Eyemouth walk, oral history and inside tulips

A walk around the town of Eyemouth last weekend proved to be interesting. Eyemouth is a historic town 23 miles (37K) from Dunbar and only 5 miles (8.1K) from the border between England and Scotland. It is still a fishing town with some large boats and fishing in the town goes back more than 800 years. Some of this history is on show at the Eyemouth Maritime Centre which is situated at the harbour’s edge. The Centre also records details of the widespread smuggling that went on in the 19th century to avoid taxation on basic items such as salt, but also spirits such as brandy and gin, and more luxurious goods such as lace. It’s a very well designed museum. Our walk took us to the far side of the harbour, where we passed (1st photo) the steam powered drag boat Bertha which may have been designed by the famous engineer Isambard Kingdom Brunel, although this appears to be disputed. The 2nd photo shows a picture postcard view of the harbour, although postcard producers would probably have waited until the D R Collin lorry had departed. At the far end of the harbour is Gunsgreen House, an impressive building originally built by a smuggler and now a museum. Away from the harbour, you come across the statue of Willie Spears (see photo 3) a fishermen’s leader at the time of the great disaster of 1889 when 189 men from Eyemouth and surrounding towns and villages, were lost at sea in a huge storm. Eyemouth is perhaps not as visually attractive as other fishing towns on the south east of Scotland but it’s well worth a visit.

Steam dragboat Bertha

Steam dragboat Bertha

Eyemouth harbour

Eyemouth harbour

Willie Spears

Willie Spears

When I retired 2 years ago, one of my aims was to do some local history about my home town of Dunbar, and two years later, I’ve started. My intention is to research shops and shopping in Dunbar in 1950. The research project will firstly involve using a number of secondary sources such as newspapers, council minutes, organisational records and photos from the local history museum. I will also be aiming to interview people who lived in Dunbar in 1950 and my initial plan is to interview people over 80, who would be 15/16 in 1950. As part of the background reading, I’ve been looking into oral history in order to examine definitions, techniques and interpretations. Writers such as Paul Thompson state that oral history is not new, as much history was handed down in stories told by the older members of early societies. Modern oral history takes the form of recording the narratives of people who lived through historical events or periods, and it is only in recent times that people other than members of the ruling elite have had the opportunity to give their version of events. So there is value in older people’s own stories, whether they were e.g. farm workers or farm owners. I hope to interview a cross section of Dunbar society in 1950 in order to get a range of views on what happened e.g. when people went shopping. My research background is very helpful in organising such a project but I’m learning new perspectives by reading the views of oral history practitioners and academics.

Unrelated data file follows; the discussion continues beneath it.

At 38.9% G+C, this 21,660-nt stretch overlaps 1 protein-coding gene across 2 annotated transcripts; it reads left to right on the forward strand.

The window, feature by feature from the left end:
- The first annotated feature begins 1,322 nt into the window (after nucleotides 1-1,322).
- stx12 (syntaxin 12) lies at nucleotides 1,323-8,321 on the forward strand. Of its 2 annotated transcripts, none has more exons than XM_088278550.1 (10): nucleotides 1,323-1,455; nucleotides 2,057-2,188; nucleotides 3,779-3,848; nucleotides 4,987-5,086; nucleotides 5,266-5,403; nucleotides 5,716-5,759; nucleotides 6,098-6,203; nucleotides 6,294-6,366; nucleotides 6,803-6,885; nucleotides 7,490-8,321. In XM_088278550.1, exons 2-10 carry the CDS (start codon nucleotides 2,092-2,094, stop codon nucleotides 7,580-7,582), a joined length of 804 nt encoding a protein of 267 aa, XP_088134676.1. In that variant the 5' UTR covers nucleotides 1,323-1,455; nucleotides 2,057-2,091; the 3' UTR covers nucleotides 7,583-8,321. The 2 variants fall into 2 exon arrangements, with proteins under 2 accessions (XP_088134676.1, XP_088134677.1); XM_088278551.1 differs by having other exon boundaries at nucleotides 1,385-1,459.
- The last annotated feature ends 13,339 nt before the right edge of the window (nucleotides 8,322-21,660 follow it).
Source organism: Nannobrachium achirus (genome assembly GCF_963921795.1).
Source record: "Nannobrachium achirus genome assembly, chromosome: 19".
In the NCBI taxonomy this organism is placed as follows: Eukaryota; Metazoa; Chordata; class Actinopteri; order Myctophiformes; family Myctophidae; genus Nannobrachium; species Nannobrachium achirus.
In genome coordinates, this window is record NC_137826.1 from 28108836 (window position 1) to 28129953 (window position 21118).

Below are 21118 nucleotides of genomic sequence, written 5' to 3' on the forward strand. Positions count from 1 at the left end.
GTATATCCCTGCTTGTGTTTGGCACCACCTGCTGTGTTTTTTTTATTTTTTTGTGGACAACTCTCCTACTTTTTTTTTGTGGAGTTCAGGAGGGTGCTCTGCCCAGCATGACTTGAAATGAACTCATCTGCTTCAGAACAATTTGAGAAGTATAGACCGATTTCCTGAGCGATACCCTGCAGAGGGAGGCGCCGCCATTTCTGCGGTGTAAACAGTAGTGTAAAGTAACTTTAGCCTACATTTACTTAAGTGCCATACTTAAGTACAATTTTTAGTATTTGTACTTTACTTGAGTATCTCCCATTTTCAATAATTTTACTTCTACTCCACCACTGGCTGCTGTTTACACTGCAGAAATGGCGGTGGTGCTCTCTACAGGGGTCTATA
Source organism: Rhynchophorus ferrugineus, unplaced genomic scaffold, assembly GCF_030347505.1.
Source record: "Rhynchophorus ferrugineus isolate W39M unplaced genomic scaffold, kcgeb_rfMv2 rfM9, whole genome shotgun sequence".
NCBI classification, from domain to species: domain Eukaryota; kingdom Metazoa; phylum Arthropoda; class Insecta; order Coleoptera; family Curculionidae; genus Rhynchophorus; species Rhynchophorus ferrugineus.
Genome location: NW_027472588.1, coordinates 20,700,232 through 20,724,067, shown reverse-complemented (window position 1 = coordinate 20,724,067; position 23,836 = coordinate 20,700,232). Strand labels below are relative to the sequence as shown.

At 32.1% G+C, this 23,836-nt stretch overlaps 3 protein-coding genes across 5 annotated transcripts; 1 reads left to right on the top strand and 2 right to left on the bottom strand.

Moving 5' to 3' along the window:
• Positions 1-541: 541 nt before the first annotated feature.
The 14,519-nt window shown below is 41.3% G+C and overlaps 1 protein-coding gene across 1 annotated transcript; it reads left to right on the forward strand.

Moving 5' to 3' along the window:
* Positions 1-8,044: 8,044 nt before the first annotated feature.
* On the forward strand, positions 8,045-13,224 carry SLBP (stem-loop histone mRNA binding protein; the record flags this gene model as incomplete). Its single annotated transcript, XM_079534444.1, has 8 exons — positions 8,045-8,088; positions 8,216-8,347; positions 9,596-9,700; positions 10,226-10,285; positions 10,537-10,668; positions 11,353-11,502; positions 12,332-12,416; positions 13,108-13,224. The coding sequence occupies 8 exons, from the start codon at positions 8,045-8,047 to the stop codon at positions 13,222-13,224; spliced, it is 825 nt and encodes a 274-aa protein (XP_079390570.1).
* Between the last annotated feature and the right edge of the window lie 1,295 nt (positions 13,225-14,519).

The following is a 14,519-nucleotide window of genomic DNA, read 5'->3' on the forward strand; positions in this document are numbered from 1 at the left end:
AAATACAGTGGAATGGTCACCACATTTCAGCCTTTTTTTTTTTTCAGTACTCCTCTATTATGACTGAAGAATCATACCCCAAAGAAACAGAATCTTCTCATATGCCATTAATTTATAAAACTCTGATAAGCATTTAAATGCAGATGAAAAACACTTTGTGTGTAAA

Over the past 3 weeks in Dunbar, we’ve had an east wind, very cold at times but fairly light. Some days, the sea at the back of our house has disappeared with the incoming haar (sea mist) and there has been a ubiquitous greyness. I would say that every cloud has a silver lining, except on most days, there were no clouds to be seen, just one long uninterrupted grey sky. However, one silver lining is that the tulips have lasted much longer this year, as often they are blown apart in strong westerly winds. This gave me an opportunity to do some close up photography on the tulips and the following 3 photographs show how the insides of the flowers can take on an abstract quality, as if some other form of life was growing inside the tulip.

Inside a tulip

Inside a tulip

Inside a tulip

Inside a tulip

Inside a tulip

Inside a tulip

 

 

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